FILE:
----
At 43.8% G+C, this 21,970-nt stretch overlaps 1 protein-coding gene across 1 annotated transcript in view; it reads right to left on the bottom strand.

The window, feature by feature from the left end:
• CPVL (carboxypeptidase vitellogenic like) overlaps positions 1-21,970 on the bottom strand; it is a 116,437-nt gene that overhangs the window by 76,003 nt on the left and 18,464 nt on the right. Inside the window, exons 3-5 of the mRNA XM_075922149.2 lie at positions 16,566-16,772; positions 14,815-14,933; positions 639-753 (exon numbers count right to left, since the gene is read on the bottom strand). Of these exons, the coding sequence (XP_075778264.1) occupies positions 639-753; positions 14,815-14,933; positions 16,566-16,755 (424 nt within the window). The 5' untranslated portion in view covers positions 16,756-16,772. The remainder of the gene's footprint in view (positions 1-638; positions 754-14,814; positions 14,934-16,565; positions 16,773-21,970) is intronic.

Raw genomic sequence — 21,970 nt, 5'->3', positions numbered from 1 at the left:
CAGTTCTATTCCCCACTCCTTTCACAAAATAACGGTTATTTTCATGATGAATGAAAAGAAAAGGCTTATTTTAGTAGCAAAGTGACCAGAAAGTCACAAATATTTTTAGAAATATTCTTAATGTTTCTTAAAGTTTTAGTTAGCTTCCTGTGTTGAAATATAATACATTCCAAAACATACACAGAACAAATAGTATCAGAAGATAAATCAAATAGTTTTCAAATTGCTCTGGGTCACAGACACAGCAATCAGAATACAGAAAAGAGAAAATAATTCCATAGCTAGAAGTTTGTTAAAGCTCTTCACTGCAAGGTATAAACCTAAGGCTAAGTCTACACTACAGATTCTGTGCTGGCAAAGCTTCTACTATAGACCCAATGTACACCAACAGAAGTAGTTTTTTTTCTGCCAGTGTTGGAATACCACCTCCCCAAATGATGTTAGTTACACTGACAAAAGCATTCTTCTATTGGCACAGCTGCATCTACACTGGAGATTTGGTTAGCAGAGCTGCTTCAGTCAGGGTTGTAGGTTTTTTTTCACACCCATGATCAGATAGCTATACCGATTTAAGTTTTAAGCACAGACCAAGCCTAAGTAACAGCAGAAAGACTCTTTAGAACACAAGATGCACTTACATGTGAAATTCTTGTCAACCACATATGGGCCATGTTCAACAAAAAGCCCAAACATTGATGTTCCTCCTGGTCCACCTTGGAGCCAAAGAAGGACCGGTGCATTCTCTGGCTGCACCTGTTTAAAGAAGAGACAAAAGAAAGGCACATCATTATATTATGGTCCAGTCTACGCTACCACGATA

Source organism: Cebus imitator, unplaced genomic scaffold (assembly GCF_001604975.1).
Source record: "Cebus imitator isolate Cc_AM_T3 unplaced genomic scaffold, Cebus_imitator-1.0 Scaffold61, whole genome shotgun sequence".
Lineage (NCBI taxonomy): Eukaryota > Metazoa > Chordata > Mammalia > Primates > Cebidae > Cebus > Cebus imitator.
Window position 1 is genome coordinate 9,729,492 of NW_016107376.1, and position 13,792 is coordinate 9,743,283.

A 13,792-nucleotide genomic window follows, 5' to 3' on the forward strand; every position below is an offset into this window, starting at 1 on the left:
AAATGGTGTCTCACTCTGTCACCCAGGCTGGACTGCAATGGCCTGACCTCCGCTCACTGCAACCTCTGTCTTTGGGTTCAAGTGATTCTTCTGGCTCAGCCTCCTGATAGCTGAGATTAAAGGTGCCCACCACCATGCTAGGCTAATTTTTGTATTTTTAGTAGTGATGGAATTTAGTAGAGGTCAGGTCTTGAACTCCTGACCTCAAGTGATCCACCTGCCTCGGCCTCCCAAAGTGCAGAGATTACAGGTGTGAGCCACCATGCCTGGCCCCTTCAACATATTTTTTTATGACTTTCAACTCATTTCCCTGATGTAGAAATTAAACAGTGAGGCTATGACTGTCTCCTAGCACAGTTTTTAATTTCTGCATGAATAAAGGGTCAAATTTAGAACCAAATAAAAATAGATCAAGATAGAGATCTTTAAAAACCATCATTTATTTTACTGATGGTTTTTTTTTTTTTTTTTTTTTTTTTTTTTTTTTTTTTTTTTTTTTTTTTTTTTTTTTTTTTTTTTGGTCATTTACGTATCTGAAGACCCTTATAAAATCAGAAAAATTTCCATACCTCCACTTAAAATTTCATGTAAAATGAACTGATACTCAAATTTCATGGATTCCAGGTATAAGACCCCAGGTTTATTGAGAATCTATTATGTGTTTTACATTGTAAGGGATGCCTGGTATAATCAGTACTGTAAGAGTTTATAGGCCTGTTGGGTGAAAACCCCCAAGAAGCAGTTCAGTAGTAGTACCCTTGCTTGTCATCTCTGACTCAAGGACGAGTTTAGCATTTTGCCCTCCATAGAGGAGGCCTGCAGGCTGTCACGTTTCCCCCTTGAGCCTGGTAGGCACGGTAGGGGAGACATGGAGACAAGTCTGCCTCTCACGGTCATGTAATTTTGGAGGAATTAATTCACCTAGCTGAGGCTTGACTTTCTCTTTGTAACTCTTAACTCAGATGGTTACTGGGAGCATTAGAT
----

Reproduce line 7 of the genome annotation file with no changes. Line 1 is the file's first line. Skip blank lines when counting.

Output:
Source record: "Cebus imitator isolate Cc_AM_T3 unplaced genomic scaffold, Cebus_imitator-1.0 Scaffold61, whole genome shotgun sequence".